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Wednesday 06 Oct 2010

Approval given for $75m Australian Catholic University Health and Wellbeing Centre

Announced by Victorian Planning Minister Justin Madden, planning approval has been granted for a new National Centre for Health and Wellbeing at the Australian Catholic University in Fitzroy, Melbourne.

The Australian Catholic University's new Centre for Health and Wellbeing is Woods Bagot's latest energy efficient building concept. The project incorporates active mass cooling concrete slabs, rainwater harvesting, solar hot water heating panels, six wind turbines and a roof top garden terrace.

The Centre is the second major project for the University, a long-term client of Woods Bagot. It includes lecture theatres, classrooms, staff areas, nursing laboratories, a gymnasium, café-bookshop and a rooftop terrace and garden to accommodate 2,000 students and 500 staff.

Well embedded within its urban context, the project site informs the design: mediating between the contrasting urban conditions to create a strong visual connection between the Centre and its surrounds. The building mass and height interprets the qualities inherent in both the brief and the location as staggered volumes step up toward the south to reveal a changing asymmetric silhouette when viewed from differing street vantage points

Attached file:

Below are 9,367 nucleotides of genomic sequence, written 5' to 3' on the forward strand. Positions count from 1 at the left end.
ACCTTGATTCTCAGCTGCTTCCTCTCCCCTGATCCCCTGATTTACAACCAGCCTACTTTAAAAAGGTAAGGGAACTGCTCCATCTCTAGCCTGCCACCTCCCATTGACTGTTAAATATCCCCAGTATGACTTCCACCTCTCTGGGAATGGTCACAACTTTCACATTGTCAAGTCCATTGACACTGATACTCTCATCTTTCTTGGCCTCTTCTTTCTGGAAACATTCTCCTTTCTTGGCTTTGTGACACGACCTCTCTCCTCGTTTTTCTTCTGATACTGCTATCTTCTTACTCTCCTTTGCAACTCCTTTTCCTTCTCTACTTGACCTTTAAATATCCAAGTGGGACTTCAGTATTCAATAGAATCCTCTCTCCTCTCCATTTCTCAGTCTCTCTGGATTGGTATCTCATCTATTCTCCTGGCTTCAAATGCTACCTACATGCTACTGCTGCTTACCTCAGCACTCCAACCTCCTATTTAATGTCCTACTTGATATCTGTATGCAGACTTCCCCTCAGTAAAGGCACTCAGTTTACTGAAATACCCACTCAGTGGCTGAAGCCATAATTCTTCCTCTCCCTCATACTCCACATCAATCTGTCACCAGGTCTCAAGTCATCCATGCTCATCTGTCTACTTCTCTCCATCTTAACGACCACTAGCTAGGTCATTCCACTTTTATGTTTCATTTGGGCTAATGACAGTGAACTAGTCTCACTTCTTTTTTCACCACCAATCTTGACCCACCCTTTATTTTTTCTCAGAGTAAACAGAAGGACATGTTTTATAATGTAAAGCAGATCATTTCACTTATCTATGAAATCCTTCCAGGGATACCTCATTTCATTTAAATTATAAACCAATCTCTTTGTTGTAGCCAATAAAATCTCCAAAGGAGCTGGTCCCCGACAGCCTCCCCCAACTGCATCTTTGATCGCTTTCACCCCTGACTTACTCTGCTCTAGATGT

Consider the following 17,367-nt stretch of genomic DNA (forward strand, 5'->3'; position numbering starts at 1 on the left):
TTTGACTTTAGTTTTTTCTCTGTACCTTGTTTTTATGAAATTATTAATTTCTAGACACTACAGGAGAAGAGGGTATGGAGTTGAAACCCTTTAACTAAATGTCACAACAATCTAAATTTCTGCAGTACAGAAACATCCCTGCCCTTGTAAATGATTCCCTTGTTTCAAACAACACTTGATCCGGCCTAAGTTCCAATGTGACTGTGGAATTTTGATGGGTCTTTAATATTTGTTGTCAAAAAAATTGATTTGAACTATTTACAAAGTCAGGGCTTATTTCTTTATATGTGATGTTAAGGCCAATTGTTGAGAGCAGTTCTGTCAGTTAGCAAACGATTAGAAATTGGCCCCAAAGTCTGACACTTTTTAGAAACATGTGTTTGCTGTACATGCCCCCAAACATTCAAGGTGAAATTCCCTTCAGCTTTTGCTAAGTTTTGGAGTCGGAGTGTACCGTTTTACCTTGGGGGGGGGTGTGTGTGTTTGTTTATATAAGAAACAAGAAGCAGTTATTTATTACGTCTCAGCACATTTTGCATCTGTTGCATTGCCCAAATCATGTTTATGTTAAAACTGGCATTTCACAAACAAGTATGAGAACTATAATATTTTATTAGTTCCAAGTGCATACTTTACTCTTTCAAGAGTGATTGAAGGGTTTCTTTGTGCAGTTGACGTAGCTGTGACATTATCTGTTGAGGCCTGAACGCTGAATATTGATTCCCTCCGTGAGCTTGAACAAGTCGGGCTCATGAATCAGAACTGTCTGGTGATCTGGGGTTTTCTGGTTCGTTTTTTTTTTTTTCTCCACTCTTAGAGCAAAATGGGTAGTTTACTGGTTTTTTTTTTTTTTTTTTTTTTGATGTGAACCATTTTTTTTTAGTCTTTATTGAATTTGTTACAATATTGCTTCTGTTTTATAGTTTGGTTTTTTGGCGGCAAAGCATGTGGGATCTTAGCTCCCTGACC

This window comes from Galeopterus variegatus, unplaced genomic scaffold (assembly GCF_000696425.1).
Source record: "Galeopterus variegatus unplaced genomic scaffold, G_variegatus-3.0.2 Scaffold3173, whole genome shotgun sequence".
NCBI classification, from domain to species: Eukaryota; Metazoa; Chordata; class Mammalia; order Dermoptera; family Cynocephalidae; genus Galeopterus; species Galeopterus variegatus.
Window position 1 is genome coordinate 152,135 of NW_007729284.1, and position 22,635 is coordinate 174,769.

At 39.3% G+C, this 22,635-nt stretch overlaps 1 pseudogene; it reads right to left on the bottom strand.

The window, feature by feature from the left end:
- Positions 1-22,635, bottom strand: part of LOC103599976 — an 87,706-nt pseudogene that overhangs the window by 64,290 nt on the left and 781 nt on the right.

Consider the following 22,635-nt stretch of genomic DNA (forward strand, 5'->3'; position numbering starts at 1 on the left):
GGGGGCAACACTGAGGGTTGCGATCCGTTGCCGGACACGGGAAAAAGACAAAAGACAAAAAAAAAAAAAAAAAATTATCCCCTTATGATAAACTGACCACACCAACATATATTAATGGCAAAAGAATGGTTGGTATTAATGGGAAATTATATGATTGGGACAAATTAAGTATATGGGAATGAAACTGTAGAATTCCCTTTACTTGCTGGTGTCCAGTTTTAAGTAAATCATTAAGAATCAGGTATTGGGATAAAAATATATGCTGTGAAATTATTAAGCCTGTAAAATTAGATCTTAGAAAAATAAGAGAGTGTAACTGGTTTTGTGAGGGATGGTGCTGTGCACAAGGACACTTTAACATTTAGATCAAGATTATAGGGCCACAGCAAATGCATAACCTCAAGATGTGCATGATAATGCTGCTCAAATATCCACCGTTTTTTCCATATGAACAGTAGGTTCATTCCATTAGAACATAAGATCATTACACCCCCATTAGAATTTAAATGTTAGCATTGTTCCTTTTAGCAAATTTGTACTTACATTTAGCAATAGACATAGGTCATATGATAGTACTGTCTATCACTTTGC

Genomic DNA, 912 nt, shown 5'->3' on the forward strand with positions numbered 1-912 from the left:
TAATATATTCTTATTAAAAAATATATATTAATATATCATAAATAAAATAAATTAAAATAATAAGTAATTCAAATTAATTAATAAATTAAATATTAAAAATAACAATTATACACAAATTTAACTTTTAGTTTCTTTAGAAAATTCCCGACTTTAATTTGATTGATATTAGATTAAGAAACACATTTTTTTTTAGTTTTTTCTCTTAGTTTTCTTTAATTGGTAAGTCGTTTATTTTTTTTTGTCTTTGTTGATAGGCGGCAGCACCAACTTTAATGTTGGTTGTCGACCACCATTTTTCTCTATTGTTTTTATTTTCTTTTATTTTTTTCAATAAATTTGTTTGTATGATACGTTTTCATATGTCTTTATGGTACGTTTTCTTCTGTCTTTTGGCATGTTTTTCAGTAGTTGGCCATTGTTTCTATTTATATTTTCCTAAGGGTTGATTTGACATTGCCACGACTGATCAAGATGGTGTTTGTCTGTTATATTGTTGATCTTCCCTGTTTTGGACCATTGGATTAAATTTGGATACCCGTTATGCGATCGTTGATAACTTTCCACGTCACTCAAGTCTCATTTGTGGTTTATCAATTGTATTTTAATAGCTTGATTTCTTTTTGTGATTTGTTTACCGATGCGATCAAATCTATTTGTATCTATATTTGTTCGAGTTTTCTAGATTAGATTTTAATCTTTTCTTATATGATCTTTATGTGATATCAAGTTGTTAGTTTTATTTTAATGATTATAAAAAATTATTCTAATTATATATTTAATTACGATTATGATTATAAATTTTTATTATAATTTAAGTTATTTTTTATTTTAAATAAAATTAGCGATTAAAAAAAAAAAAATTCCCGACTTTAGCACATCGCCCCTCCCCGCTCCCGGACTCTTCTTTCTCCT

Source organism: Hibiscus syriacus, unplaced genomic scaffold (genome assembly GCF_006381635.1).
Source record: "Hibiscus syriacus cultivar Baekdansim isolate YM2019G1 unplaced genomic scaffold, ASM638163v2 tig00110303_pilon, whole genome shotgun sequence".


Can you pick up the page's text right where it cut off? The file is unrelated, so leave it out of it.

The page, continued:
The Centre's architectural presence is further defined by a natural palette of materials including concrete, brick, zinc and glass. The ground and mezzanine floors will be occupied by a cafe bookshop and lecture theatre, whilst the Chapel and Centre clinics will face Brunswick Street, a major retail hub in Fitzroy. The building entry will engage with the pedestrian community with access links to other main streets and suburbs located nearby.  

Education and Science Sector Director Mark Kelly explains further; "This has allowed for a light filled atria and circulation core which means better air flow, more sunlight and a happier, healthier workplace." Seeking to enhance collaboration and creativity, the workspaces for general teaching and high-level research staff are well-integrated in the southern component of the Centre.

Key Facts:

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